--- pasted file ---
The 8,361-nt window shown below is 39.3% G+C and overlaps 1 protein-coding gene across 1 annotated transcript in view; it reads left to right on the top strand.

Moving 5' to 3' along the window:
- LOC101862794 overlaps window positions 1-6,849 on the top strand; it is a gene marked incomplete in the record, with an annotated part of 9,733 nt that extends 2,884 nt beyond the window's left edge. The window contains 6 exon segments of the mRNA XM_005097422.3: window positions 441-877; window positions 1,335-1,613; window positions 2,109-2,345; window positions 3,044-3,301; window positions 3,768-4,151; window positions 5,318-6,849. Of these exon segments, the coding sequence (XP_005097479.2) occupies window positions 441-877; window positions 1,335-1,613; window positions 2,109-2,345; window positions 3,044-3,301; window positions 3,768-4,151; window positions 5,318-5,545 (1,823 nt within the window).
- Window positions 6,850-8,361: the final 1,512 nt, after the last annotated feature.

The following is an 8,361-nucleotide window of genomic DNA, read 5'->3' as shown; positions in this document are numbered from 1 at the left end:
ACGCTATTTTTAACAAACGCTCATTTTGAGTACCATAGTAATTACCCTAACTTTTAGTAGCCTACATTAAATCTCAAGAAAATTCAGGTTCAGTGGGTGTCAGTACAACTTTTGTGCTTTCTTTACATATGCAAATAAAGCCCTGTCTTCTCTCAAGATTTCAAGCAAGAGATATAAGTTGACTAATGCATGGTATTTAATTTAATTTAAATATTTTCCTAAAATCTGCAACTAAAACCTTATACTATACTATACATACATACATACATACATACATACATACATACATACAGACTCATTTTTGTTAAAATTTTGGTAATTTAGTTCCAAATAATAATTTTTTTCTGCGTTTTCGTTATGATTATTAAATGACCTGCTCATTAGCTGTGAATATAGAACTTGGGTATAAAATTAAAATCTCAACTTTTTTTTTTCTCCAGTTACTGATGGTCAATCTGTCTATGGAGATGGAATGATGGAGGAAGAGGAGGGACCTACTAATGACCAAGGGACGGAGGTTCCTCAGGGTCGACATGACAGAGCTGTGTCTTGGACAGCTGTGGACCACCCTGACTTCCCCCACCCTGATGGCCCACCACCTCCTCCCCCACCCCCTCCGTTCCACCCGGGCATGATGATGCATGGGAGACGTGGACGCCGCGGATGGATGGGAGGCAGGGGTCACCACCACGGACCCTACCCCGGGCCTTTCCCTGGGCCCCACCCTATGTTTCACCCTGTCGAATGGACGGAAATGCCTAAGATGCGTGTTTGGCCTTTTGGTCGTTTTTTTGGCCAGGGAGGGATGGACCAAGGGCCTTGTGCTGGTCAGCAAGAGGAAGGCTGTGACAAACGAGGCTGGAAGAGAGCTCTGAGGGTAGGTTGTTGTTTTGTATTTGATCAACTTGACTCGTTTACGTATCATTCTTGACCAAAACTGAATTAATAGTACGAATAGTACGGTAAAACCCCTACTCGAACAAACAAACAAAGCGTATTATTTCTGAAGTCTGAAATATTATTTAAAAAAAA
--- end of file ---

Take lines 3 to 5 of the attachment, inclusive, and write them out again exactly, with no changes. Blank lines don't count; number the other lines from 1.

- LOC101862794 overlaps window positions 1-6,849 on the top strand; it is a gene marked incomplete in the record, with an annotated part of 9,733 nt that extends 2,884 nt beyond the window's left edge. The window contains 6 exon segments of the mRNA XM_005097422.3: window positions 441-877; window positions 1,335-1,613; window positions 2,109-2,345; window positions 3,044-3,301; window positions 3,768-4,151; window positions 5,318-6,849. Of these exon segments, the coding sequence (XP_005097479.2) occupies window positions 441-877; window positions 1,335-1,613; window positions 2,109-2,345; window positions 3,044-3,301; window positions 3,768-4,151; window positions 5,318-5,545 (1,823 nt within the window).
- Window positions 6,850-8,361: the final 1,512 nt, after the last annotated feature.

The following is an 8,361-nucleotide window of genomic DNA, read 5'->3' as shown; positions in this document are numbered from 1 at the left end: